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cuba to the summit of the americas in april, even though the castro dictatorship does not meet the criteria to join the meeting, as you know. will you pledge here today that if cuba is invited, that president obama and you, madame secretary, will refuse to attend the summit meeting? and secondly, and i'll ask it all at once, so you can answer, madame secretary, on iran in the western hemisphere, just last month, ahmadinejad's tour of tyrants, as i called it, his trip to venezuela, nicaragua, cuba, and ecuador, reaffirmed iran's commitment to undermine u.s. national security interests. i'm concerned about iran's willingness to attack the united states homeland or our critical allies, such as israel. with the rising threat posed by the qods force and its iranian proxies, such as hezbollah in our region, will we dedicate more attention to these illicit
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can i have t activities in the annual terrorism report? and lastly, what is the administration doing to ensure cooperation from our allies in the hemisphere, with respect to iran and to hold accountable those countries that are supporting and enabling iran's threatening activities? thank you, madame secretary. >> thank you very much. with respect to the question about the summit of americas, we do not believe there is any intention to invite cuba. we've made our views on that well known. day don't fit the definition of democratic countries and the development of democracy in the hemisphere. so at this point, we see absolutely no basis and no intention to invite them to the summit. regarding iran and the western hemisphere, you know, obviously, iran facing these very effective sanctions and their aggressive enforcement is becoming increasingly desperate, looking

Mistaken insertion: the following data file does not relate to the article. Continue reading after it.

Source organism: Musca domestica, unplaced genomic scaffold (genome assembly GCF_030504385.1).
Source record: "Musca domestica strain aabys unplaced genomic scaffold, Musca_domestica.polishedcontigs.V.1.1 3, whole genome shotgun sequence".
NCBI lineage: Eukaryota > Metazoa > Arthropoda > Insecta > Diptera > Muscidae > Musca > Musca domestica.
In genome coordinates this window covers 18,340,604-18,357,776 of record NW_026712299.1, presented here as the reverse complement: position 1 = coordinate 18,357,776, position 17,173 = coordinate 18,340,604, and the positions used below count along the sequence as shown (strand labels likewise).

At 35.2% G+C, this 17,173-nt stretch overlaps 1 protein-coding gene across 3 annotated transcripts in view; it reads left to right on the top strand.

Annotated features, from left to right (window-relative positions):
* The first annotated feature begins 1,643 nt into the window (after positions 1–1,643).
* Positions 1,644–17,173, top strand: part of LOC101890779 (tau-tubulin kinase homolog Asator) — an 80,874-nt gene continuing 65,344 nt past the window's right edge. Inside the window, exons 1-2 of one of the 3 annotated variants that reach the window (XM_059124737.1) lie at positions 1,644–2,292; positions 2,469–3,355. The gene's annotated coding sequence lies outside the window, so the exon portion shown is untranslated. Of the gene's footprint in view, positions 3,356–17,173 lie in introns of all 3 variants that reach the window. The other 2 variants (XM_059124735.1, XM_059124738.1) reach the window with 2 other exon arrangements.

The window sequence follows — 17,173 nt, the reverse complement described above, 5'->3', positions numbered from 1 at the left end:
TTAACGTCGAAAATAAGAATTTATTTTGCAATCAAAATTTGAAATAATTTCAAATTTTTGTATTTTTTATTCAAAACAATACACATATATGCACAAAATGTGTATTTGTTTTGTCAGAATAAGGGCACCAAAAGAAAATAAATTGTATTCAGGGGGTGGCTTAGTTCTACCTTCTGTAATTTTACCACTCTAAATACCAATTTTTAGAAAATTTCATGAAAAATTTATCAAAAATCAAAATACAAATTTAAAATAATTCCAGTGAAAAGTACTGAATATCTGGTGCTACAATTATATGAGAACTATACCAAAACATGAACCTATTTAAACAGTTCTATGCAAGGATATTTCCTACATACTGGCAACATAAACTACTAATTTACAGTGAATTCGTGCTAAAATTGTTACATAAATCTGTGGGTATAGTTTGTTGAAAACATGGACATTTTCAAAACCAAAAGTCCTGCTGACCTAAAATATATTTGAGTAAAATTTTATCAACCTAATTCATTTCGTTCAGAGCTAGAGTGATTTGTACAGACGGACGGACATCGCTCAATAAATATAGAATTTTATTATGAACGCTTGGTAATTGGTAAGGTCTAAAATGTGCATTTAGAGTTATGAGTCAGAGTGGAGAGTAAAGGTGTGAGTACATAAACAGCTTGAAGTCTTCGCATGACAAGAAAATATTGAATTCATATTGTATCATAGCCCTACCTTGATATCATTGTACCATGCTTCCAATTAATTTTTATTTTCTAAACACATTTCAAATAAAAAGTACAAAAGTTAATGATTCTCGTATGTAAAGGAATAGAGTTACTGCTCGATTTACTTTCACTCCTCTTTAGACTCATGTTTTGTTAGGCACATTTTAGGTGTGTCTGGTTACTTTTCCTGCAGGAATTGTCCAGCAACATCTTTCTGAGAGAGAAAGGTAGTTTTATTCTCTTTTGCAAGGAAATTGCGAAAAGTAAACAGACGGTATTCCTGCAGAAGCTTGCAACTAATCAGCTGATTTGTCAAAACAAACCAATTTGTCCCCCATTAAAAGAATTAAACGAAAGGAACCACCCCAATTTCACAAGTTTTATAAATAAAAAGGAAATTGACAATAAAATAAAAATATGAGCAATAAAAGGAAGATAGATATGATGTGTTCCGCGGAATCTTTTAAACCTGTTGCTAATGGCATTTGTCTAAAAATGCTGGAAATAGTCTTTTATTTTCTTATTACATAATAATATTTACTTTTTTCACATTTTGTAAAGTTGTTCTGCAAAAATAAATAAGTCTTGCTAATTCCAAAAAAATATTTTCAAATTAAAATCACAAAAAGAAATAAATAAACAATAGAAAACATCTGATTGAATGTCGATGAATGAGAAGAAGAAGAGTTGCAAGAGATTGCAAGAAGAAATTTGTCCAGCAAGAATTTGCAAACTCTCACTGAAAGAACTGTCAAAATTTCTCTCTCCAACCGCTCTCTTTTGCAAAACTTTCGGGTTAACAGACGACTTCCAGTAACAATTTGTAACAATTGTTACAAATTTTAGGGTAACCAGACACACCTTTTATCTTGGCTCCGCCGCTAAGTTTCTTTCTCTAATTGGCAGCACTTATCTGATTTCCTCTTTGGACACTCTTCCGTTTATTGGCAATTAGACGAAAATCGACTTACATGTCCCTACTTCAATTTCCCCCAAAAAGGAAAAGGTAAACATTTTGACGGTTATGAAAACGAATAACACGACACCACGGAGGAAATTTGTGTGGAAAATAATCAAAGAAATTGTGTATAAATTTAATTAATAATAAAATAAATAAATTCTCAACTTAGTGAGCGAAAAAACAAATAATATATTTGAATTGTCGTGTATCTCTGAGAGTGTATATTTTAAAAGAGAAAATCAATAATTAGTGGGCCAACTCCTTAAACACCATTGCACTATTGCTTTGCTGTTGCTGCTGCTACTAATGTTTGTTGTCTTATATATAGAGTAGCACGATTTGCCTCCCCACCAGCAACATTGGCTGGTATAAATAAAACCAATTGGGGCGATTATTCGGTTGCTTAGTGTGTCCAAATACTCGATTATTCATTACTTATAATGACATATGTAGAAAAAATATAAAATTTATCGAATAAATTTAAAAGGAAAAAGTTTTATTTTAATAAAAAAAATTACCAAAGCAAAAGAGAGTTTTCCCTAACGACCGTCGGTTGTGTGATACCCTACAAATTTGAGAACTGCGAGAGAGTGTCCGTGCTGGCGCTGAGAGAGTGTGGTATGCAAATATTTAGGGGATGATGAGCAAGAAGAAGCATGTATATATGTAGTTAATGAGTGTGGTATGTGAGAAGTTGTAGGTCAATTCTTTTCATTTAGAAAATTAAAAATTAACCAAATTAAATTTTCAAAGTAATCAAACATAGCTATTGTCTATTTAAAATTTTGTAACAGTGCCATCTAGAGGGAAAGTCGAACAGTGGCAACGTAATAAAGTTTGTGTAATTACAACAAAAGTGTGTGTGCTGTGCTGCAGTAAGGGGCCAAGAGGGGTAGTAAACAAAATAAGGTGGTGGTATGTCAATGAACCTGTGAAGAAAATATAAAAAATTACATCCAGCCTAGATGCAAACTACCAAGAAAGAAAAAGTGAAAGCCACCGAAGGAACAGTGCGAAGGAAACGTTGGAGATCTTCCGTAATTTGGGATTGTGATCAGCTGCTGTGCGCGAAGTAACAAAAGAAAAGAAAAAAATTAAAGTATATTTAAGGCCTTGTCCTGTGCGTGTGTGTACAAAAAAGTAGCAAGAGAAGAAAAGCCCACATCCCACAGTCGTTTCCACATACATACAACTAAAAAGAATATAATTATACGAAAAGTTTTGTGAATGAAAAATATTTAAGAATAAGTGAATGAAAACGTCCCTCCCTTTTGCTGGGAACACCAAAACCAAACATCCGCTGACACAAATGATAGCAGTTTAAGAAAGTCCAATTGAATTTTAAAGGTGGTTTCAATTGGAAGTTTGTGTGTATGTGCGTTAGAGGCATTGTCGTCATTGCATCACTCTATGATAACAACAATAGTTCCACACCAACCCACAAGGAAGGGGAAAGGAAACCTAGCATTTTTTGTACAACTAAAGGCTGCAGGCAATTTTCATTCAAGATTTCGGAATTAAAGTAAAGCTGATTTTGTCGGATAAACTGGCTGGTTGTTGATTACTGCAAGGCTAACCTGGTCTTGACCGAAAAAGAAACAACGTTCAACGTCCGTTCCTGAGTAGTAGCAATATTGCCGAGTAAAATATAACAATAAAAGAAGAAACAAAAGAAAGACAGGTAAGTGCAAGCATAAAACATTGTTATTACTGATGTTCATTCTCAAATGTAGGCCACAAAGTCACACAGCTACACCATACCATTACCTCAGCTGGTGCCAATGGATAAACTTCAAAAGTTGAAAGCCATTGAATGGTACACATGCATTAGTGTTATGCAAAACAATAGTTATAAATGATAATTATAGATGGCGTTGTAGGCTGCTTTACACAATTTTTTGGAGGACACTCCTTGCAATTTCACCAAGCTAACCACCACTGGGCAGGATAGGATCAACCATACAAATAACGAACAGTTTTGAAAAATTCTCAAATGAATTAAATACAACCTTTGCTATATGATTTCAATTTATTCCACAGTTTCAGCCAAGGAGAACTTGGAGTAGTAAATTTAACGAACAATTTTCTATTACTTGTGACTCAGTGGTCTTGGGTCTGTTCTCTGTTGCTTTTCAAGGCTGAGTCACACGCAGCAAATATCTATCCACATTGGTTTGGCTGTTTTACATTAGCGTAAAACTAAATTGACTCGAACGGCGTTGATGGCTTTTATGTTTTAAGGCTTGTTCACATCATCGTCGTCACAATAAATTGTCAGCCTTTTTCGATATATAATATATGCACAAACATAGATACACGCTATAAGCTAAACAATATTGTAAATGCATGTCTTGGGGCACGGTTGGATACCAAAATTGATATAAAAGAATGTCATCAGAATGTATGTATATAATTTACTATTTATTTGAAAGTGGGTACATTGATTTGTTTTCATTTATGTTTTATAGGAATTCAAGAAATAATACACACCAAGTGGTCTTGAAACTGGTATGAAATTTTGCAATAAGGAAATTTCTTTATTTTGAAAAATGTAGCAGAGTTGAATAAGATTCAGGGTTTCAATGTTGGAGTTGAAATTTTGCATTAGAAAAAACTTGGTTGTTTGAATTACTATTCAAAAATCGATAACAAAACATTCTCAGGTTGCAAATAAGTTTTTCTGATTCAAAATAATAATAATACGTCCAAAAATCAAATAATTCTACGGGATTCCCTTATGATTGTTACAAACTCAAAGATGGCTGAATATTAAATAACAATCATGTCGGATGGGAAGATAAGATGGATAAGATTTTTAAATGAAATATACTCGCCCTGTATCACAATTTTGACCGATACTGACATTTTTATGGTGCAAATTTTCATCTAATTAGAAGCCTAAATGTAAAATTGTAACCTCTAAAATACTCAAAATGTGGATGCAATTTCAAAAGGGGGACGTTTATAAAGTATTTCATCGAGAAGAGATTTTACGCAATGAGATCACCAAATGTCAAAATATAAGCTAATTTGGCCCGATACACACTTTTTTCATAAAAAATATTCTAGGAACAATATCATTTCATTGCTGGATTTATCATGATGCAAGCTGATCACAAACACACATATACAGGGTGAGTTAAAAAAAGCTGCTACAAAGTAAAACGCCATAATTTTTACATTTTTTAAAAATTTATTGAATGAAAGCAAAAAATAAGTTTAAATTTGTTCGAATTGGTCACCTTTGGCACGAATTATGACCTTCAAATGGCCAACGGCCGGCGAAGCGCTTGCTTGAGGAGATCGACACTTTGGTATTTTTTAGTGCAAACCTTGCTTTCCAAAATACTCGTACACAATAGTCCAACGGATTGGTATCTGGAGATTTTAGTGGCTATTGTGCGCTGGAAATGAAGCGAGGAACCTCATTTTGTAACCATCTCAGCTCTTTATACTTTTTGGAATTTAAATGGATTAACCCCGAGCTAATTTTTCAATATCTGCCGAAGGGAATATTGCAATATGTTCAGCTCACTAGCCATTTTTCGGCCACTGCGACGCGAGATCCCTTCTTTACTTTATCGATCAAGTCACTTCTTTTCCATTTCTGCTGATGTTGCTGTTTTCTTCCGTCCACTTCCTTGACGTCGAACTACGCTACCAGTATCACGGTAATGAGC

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for friends wherever they think they can find them. and they're not getting the kind of response. on you referenced, our analysis of what happened is that it fell very far short of what the eiranians hoped for. that said, we are concerned about the activities of hezbollah. we continue to monitor the situation closely. we will take appropriate action to counter any threat that may arise. we are aware of and concerned about allegations that some latin american drug trafficking organizations are linked with hezbollah and iran. we've not found information to verify a lot of the allegations. but, of course, the recent incident concerning the attempted assassination of the saudi ambassador is a very large question mark and wakeup call. we're continuing to look for direct links and we're engaged